Defence Forces members should not have to pay for citizenship, PDForra says

Personnel risking ‘life and limb’ for State choosing between supporting families and becoming citizens

PDForra’s annual conference heard on Thursday that  poorly paid Defence Fprces personnel faced shelling out up to €1,000 each when they applied to be become Irish citizens. Photograph: Alan Betson

PDForra’s annual conference heard on Thursday that poorly paid Defence Fprces personnel faced shelling out up to €1,000 each when they applied to be become Irish citizens. Photograph: Alan Betson

 

Foreign nationals who have joined the Defence Forces should be given Irish citizenship free of charge after residing in the State for the requisite five years, the Permanent Defence Forces Other Ranks Representative Association (PDForra) has said.

A total of 264 people from countries such as Russia, Moldova, Germany, Britain, France and the US are among the 3,181 people who have enlisted since 2016. Most of those from abroad who have joined the Army, Navy and Air Corps were EU citizens.

PDForra’s annual conference, which is taking place in Killarney, heard on Thursday that these poorly paid personnel faced shelling out up to €1,000 each when they applied to be become citizens.

“I do not believe that Irish people would consider it fair to allow EU citizens who are resident here join the Defence Forces, serve our nation overseas, risk life and limb with their comrades and then deny them through economic means the ability to become citizens of our State,” said PDForra general secretary Gerard Guinan, who added that the association had been highlighting the issue since 2018.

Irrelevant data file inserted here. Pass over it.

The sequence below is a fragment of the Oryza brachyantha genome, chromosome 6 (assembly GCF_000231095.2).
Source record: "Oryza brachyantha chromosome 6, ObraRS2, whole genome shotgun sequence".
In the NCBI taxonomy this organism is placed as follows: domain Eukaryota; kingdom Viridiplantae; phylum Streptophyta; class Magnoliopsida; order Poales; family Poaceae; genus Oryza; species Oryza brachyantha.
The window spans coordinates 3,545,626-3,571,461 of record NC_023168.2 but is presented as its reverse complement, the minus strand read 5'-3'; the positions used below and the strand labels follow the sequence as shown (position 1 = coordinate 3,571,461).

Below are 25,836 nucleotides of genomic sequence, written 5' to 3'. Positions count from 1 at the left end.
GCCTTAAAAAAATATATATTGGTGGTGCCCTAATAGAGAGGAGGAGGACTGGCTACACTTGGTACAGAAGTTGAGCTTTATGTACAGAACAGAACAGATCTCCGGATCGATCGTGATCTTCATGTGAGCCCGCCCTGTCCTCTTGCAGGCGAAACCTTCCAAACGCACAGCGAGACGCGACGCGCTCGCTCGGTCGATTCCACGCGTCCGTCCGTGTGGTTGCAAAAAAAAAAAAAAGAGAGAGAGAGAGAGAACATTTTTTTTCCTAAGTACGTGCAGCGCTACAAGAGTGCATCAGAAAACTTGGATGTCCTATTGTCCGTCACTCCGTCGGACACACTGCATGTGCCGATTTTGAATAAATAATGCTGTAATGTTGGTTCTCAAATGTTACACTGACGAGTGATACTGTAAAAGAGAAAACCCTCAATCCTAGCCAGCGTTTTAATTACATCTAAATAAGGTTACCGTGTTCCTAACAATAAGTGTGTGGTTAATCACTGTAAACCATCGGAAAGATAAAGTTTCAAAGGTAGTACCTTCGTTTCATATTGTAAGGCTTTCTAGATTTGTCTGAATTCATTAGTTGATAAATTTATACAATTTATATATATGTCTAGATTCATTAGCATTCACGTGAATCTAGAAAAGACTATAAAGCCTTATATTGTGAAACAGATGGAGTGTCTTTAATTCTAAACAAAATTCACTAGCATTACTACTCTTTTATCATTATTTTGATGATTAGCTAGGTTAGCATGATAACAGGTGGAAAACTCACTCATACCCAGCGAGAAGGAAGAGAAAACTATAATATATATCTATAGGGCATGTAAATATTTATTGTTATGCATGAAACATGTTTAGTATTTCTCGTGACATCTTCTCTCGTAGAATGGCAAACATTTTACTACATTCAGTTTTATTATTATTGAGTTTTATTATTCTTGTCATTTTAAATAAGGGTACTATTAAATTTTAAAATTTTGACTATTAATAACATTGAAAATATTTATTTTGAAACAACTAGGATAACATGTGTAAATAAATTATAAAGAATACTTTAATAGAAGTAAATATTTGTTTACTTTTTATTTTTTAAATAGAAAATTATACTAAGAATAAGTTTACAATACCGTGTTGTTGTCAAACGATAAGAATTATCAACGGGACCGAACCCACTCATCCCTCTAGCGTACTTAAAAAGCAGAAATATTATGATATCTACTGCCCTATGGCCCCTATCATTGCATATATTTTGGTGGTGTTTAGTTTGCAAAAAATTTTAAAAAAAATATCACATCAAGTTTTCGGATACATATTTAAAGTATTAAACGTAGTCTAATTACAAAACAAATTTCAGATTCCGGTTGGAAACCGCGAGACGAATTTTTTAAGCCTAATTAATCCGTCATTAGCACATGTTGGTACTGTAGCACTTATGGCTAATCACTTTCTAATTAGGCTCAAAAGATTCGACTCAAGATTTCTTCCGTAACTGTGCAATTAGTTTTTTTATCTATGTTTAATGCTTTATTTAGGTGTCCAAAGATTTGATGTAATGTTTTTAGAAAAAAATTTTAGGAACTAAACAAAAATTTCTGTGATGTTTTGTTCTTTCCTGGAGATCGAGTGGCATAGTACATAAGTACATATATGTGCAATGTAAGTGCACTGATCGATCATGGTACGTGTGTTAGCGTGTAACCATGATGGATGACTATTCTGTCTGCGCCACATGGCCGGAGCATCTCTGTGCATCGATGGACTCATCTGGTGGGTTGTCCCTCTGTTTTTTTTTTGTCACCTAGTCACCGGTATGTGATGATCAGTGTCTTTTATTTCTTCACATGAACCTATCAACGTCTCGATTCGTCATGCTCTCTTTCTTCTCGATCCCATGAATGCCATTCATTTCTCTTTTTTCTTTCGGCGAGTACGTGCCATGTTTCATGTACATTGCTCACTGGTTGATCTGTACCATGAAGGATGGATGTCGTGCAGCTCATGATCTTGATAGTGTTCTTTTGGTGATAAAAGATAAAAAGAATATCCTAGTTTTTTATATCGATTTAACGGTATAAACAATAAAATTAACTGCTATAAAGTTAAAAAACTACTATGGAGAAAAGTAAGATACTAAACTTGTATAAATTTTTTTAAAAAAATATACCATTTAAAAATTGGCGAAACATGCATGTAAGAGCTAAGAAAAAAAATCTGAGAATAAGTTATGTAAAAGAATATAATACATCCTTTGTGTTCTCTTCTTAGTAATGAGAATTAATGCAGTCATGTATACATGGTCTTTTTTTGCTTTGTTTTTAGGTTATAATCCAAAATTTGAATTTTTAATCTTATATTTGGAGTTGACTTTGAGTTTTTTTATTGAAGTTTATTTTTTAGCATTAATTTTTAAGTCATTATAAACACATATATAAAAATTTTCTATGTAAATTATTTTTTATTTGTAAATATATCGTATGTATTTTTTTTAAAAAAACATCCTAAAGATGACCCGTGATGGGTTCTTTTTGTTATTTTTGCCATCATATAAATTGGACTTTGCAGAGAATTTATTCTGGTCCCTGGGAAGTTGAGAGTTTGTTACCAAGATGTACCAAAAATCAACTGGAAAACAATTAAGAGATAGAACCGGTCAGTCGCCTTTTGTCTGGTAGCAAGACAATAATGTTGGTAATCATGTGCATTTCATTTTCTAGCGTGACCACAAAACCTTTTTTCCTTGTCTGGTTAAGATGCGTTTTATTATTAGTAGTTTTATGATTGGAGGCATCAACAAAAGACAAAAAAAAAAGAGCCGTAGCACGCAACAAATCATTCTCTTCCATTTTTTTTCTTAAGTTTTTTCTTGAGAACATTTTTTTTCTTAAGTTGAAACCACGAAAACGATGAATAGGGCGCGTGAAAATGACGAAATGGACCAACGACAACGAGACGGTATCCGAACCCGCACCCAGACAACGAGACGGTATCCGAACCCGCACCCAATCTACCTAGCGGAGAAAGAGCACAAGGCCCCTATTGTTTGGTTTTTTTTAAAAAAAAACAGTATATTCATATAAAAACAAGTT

“The general public know that members of the Defence Forces are relatively poorly paid, but I’m not sure that too many understand that it can cost thousands to attain citizenship after a prolonged period. This is a cost that many enlisted personnel just can’t afford against competing interests of looking after their families.”

PDForra said enlisted personnel should be given citizenship after five years honourable service to the State and that a mechanism for this should be agreed between the Departments of Defence and Justice.

Forced out

The conference also heard that a contract clause could result in 700 personnel being forced out of the Army at the end of next year. Delegates were told this would decimate the Defence Forces, which were already experiencing a shortfall in baseline numbers that needs to be resolved.

The clause affected a group who joined after 1994 who, under their contracts, would be forced to leave after 21 years if they had not reached the level of sergeant. A number of stays have already been placed on the obligation, but the matter needed to be resolved finally, PDForra said.

The conference also heard calls for the restoration of allowances such as drivers’ allowances, which used to induce personnel to take up driving duties.

Noting that a reversal of additional hours imposed on other public servants as part of the Haddington Road Agreement had been mooted, Mr Guinan said members of the Defence Forces had allowances reduced at the same time in 2013.

These changes resulted in a financial hit for members of the Defence Forces, he said, “which is making employment within the Defence Forces less attractive to potential recruits”.